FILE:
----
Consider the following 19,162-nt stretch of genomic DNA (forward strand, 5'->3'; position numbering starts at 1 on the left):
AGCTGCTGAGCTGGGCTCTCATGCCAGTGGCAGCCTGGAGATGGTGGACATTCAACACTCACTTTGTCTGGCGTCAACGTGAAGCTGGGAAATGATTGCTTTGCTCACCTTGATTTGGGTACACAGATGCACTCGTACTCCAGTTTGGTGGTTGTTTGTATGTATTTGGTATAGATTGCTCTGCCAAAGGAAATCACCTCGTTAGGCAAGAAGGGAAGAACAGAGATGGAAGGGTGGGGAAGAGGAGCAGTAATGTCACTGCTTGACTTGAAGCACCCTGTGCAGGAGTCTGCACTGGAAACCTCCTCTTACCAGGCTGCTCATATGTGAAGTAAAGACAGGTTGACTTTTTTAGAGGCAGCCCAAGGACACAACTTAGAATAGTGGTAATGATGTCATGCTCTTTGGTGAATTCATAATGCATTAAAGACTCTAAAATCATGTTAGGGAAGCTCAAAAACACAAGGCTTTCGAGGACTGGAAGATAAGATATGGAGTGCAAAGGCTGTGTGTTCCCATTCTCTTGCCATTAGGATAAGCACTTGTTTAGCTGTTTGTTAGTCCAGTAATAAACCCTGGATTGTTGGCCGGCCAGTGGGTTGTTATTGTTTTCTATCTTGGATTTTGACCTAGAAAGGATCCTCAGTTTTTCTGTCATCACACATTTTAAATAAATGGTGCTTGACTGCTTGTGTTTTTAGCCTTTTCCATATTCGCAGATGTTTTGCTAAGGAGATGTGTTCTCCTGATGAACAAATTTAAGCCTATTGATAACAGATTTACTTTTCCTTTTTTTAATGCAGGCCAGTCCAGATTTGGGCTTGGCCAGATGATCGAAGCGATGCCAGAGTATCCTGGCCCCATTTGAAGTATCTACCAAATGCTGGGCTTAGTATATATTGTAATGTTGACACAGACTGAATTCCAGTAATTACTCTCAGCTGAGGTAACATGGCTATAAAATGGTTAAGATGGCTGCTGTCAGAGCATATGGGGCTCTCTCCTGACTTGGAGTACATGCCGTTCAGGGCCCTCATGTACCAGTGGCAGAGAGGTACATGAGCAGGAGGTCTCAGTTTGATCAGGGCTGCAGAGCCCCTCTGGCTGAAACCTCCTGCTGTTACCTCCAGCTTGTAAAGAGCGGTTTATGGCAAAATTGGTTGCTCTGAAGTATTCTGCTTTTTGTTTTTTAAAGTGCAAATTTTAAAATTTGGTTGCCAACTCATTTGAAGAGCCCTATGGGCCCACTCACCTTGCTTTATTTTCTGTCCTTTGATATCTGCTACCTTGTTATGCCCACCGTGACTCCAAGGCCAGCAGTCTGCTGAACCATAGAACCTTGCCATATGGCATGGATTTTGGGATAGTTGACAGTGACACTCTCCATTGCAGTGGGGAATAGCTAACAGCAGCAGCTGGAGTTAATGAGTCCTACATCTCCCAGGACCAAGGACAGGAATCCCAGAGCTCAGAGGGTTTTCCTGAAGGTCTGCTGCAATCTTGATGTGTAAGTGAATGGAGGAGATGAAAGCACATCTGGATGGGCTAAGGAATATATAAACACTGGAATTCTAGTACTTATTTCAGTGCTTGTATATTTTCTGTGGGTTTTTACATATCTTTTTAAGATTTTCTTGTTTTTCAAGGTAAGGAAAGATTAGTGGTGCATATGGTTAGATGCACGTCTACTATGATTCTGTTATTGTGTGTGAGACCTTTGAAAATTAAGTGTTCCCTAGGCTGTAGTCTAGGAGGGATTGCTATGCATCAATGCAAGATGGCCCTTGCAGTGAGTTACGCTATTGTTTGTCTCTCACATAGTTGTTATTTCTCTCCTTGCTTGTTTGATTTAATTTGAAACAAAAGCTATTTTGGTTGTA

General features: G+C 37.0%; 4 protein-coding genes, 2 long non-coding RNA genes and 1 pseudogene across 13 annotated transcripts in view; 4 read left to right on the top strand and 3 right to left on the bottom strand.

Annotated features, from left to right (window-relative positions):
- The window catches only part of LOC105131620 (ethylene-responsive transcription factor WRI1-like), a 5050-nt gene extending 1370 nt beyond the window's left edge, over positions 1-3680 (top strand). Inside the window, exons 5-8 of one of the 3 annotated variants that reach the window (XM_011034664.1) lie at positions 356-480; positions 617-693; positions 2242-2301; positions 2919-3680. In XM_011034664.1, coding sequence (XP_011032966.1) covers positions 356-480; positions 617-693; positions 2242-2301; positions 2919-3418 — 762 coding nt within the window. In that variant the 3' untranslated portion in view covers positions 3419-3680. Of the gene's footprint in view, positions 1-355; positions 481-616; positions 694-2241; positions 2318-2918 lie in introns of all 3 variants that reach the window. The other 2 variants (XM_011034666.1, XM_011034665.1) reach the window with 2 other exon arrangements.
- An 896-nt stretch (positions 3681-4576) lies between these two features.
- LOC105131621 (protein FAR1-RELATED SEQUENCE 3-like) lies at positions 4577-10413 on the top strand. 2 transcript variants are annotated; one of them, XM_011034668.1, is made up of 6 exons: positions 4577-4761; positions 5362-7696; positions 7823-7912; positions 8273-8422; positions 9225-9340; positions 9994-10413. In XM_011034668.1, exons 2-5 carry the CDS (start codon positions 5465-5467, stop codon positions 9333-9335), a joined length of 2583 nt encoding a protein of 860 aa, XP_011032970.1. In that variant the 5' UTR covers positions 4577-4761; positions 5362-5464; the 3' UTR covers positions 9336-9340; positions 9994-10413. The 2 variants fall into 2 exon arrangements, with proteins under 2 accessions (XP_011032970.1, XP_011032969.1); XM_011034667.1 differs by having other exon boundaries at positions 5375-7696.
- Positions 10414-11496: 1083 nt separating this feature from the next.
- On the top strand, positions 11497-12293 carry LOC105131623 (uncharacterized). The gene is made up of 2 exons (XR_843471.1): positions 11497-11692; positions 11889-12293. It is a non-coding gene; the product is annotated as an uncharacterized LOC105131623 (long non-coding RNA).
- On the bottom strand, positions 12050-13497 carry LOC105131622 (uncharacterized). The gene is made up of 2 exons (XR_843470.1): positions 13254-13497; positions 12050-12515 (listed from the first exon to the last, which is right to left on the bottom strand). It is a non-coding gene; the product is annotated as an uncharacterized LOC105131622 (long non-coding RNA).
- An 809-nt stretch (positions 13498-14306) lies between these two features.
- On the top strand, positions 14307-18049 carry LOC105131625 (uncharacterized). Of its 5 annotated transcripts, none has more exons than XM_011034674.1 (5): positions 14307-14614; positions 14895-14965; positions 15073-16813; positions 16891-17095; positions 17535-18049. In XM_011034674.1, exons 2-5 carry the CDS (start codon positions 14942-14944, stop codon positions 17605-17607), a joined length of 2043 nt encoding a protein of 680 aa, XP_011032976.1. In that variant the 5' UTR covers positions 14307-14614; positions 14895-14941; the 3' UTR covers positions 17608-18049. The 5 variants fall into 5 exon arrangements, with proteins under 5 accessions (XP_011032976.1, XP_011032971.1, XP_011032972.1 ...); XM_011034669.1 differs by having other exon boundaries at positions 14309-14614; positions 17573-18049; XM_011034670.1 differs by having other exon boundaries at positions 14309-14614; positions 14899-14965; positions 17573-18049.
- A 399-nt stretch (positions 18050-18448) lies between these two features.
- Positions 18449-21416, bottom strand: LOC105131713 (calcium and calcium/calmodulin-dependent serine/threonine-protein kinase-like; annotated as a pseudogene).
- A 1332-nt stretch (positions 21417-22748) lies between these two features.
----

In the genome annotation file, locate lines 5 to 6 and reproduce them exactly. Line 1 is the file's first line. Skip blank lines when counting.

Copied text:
- The window catches only part of LOC105131620 (ethylene-responsive transcription factor WRI1-like), a 5050-nt gene extending 1370 nt beyond the window's left edge, over positions 1-3680 (top strand). Inside the window, exons 5-8 of one of the 3 annotated variants that reach the window (XM_011034664.1) lie at positions 356-480; positions 617-693; positions 2242-2301; positions 2919-3680. In XM_011034664.1, coding sequence (XP_011032966.1) covers positions 356-480; positions 617-693; positions 2242-2301; positions 2919-3418 — 762 coding nt within the window. In that variant the 3' untranslated portion in view covers positions 3419-3680. Of the gene's footprint in view, positions 1-355; positions 481-616; positions 694-2241; positions 2318-2918 lie in introns of all 3 variants that reach the window. The other 2 variants (XM_011034666.1, XM_011034665.1) reach the window with 2 other exon arrangements.
- An 896-nt stretch (positions 3681-4576) lies between these two features.